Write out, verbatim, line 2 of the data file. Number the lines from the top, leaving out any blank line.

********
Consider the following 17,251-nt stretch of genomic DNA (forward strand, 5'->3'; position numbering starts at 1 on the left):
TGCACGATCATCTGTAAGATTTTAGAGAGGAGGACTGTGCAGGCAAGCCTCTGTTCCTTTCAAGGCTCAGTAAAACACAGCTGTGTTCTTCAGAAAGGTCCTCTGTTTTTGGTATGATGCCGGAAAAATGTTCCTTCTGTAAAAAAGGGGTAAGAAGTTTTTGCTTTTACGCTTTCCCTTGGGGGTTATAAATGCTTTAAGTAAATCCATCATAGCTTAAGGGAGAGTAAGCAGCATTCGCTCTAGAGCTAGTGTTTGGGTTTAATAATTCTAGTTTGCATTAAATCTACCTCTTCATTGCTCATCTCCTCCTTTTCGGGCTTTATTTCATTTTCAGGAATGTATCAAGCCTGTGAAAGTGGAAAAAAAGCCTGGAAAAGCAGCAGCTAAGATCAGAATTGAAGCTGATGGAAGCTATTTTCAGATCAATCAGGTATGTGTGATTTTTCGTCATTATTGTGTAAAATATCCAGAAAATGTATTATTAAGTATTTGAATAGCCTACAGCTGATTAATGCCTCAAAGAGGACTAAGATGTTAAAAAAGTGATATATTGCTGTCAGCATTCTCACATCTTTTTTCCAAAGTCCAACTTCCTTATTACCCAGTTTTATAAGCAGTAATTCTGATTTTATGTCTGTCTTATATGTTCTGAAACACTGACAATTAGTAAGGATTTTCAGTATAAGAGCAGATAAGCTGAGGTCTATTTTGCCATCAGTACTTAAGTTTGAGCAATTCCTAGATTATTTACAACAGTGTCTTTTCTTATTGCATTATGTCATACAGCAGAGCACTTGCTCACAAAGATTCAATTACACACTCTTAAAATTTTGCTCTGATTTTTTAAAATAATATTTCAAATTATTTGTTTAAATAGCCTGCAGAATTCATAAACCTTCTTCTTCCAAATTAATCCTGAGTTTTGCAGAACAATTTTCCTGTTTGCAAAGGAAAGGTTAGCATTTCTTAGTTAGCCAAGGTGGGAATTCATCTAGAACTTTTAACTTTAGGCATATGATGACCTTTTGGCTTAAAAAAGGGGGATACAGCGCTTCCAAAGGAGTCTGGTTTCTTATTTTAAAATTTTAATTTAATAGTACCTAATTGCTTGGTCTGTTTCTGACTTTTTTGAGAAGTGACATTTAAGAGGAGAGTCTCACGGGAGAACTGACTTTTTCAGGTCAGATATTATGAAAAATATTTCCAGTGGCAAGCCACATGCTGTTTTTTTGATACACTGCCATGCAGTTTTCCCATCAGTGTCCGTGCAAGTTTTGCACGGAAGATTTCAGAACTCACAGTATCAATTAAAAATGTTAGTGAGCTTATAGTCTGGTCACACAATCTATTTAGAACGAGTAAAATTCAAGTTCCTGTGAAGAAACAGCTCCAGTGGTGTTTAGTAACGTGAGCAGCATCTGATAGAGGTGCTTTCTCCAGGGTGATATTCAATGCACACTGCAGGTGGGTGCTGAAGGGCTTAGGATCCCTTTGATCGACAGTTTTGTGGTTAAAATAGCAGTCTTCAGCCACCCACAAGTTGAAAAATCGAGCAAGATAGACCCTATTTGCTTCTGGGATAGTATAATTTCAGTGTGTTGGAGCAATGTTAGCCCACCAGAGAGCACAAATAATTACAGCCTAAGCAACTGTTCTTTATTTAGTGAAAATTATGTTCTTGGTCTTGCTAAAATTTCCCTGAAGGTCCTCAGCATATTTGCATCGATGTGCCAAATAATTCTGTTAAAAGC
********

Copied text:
TGCACGATCATCTGTAAGATTTTAGAGAGGAGGACTGTGCAGGCAAGCCTCTGTTCCTTTCAAGGCTCAGTAAAACACAGCTGTGTTCTTCAGAAAGGTCCTCTGTTTTTGGTATGATGCCGGAAAAATGTTCCTTCTGTAAAAAAGGGGTAAGAAGTTTTTGCTTTTACGCTTTCCCTTGGGGGTTATAAATGCTTTAAGTAAATCCATCATAGCTTAAGGGAGAGTAAGCAGCATTCGCTCTAGAGCTAGTGTTTGGGTTTAATAATTCTAGTTTGCATTAAATCTACCTCTTCATTGCTCATCTCCTCCTTTTCGGGCTTTATTTCATTTTCAGGAATGTATCAAGCCTGTGAAAGTGGAAAAAAAGCCTGGAAAAGCAGCAGCTAAGATCAGAATTGAAGCTGATGGAAGCTATTTTCAGATCAATCAGGTATGTGTGATTTTTCGTCATTATTGTGTAAAATATCCAGAAAATGTATTATTAAGTATTTGAATAGCCTACAGCTGATTAATGCCTCAAAGAGGACTAAGATGTTAAAAAAGTGATATATTGCTGTCAGCATTCTCACATCTTTTTTCCAAAGTCCAACTTCCTTATTACCCAGTTTTATAAGCAGTAATTCTGATTTTATGTCTGTCTTATATGTTCTGAAACACTGACAATTAGTAAGGATTTTCAGTATAAGAGCAGATAAGCTGAGGTCTATTTTGCCATCAGTACTTAAGTTTGAGCAATTCCTAGATTATTTACAACAGTGTCTTTTCTTATTGCATTATGTCATACAGCAGAGCACTTGCTCACAAAGATTCAATTACACACTCTTAAAATTTTGCTCTGATTTTTTAAAATAATATTTCAAATTATTTGTTTAAATAGCCTGCAGAATTCATAAACCTTCTTCTTCCAAATTAATCCTGAGTTTTGCAGAACAATTTTCCTGTTTGCAAAGGAAAGGTTAGCATTTCTTAGTTAGCCAAGGTGGGAATTCATCTAGAACTTTTAACTTTAGGCATATGATGACCTTTTGGCTTAAAAAAGGGGGATACAGCGCTTCCAAAGGAGTCTGGTTTCTTATTTTAAAATTTTAATTTAATAGTACCTAATTGCTTGGTCTGTTTCTGACTTTTTTGAGAAGTGACATTTAAGAGGAGAGTCTCACGGGAGAACTGACTTTTTCAGGTCAGATATTATGAAAAATATTTCCAGTGGCAAGCCACATGCTGTTTTTTTGATACACTGCCATGCAGTTTTCCCATCAGTGTCCGTGCAAGTTTTGCACGGAAGATTTCAGAACTCACAGTATCAATTAAAAATGTTAGTGAGCTTATAGTCTGGTCACACAATCTATTTAGAACGAGTAAAATTCAAGTTCCTGTGAAGAAACAGCTCCAGTGGTGTTTAGTAACGTGAGCAGCATCTGATAGAGGTGCTTTCTCCAGGGTGATATTCAATGCACACTGCAGGTGGGTGCTGAAGGGCTTAGGATCCCTTTGATCGACAGTTTTGTGGTTAAAATAGCAGTCTTCAGCCACCCACAAGTTGAAAAATCGAGCAAGATAGACCCTATTTGCTTCTGGGATAGTATAATTTCAGTGTGTTGGAGCAATGTTAGCCCACCAGAGAGCACAAATAATTACAGCCTAAGCAACTGTTCTTTATTTAGTGAAAATTATGTTCTTGGTCTTGCTAAAATTTCCCTGAAGGTCCTCAGCATATTTGCATCGATGTGCCAAATAATTCTGTTAAAAGC